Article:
Several seemingly unrelated news events have put a spotlight on cyber security, underscoring technical vulnerabilities and amplifying anxieties worldwide this week.
On Wednesday, Target Corp., again made headlines when Chief Information Officer Beth Jacob resigned. Jacob is taking the fall for the massive security breach that compromised as many as 40 million customers over the 2013-14 holiday aeason.
Since the breach became public, shares of Target stock have slumped 10 percent and executive management has said the debacle cost the company $61 million ($44 million of which has been paid by insurers).
Jacob’s post became especially vulnerable after news reports surfaced suggesting that the company had been warned about its vulnerabilities and that hackers went undetected for three weeks.
Also this week: Pro-Western Ukrainian news outlets and social media sites report massive denial-of-service-attacks launched at them by Pro-Russian forces, according to the BBC. (Of course, Pro-Russian Web sites are also levying charges of cyber-attacks aimed at them.) In addition, Ukrainian authorities confirmed that communication networks had been the targets of cyber-attacks, as well.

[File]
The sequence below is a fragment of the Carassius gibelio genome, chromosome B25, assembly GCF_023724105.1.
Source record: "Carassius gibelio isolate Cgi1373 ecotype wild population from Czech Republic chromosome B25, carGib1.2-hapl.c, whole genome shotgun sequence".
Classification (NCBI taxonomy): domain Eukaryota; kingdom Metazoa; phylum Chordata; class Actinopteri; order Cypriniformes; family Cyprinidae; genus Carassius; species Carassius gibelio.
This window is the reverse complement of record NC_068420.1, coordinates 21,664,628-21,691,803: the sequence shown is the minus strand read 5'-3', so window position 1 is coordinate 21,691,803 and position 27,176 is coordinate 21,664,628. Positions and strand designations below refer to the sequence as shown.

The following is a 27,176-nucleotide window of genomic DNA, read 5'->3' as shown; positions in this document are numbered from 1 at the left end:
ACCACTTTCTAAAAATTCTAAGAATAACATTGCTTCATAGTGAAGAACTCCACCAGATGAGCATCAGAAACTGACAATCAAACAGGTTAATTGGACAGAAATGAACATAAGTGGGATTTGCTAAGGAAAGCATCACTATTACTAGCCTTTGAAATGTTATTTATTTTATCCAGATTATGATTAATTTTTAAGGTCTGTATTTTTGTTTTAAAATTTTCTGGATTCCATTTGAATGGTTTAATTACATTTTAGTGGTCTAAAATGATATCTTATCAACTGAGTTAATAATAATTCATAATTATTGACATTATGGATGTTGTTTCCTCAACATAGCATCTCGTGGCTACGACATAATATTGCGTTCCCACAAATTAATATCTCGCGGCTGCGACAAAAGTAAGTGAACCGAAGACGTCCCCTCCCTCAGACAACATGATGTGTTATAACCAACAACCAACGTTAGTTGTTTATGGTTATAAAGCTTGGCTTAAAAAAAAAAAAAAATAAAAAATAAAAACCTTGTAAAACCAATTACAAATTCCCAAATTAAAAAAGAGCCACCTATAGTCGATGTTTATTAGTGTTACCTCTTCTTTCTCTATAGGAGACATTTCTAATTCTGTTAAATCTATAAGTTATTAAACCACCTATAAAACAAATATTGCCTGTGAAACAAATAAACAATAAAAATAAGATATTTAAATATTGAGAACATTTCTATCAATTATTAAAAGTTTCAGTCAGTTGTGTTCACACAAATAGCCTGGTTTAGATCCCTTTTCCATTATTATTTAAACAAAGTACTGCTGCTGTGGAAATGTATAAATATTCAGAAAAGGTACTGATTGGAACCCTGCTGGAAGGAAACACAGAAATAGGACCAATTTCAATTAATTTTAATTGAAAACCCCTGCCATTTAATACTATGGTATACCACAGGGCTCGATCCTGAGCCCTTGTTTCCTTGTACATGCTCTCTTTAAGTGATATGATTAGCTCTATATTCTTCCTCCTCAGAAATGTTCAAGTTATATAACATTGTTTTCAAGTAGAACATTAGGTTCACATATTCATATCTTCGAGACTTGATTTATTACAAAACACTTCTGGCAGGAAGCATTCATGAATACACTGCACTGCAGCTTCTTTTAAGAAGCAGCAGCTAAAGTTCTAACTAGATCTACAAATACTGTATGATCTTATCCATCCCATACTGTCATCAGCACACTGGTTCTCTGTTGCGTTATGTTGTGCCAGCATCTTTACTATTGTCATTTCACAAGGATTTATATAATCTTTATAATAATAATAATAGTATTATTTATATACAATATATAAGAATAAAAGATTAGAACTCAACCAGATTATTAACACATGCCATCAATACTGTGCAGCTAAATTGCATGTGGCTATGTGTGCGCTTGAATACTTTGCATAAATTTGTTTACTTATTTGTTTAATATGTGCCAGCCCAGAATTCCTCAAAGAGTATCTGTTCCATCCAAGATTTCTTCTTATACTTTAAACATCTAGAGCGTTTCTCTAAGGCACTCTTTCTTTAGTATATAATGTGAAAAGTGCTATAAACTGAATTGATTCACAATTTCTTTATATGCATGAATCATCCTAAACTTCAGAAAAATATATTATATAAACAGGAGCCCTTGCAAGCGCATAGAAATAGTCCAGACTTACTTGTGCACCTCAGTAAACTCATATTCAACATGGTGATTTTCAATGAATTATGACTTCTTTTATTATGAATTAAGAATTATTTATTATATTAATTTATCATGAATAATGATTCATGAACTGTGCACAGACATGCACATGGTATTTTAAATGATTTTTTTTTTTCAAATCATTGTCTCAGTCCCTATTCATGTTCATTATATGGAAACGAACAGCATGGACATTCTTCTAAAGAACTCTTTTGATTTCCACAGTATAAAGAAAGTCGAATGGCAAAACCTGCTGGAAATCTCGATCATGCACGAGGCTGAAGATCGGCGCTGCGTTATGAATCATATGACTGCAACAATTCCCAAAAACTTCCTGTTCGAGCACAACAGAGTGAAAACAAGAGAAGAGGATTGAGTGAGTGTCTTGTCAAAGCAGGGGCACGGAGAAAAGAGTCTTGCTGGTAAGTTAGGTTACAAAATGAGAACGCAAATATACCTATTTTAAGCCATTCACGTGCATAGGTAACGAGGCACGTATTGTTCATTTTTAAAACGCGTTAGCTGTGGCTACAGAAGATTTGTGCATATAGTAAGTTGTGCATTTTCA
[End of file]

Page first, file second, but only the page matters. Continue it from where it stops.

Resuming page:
Finally, National Security Agency (NSA) Director Gen. Keith Alexander said on Tuesday in Washington that Congress needs to overhaul a pair of privacy laws to allow the government to communicate with private companies and foreign nations, according to a report in The Hill.
“The spy chief, speaking at Georgetown University on Tuesday, said that the Electronic Communications Privacy Act and the Stored Communications Act need to be amended to let companies and agencies share critical information about cyber threats,” the paper reported.
All of this comes on the heels of the massive 2014 RSA Security Conference, which wrapped recently in San Francisco. There, security professionals from around the globe discussed ways to prevent a massive assault on governments, businesses and private entities alike.
In a blog published on March 4, Gartner Vice President and Distinguished Analyst Avivah Litan wrote that she was surprised by the “dearth of information sharing in the retail payment card industry.”
“Information sharing is not easy in retail payments. I have colleagues who would like to share specific information on the behavior of malware attacking retailers but are shut down by lawyers for retailers, POS software vendors, insurance companies and more. This makes no sense to me when information sharing that provides safe harbor for those who disclose and confidentiality for the victims is exactly what is needed to help stop future attacks,” she wrote.
“I’m not optimistic that the situation will substantially change in the near future so until then, the only ones who win are the criminals,” Litan added.
In these anxious times, her concerns do little to assuage IT professionals.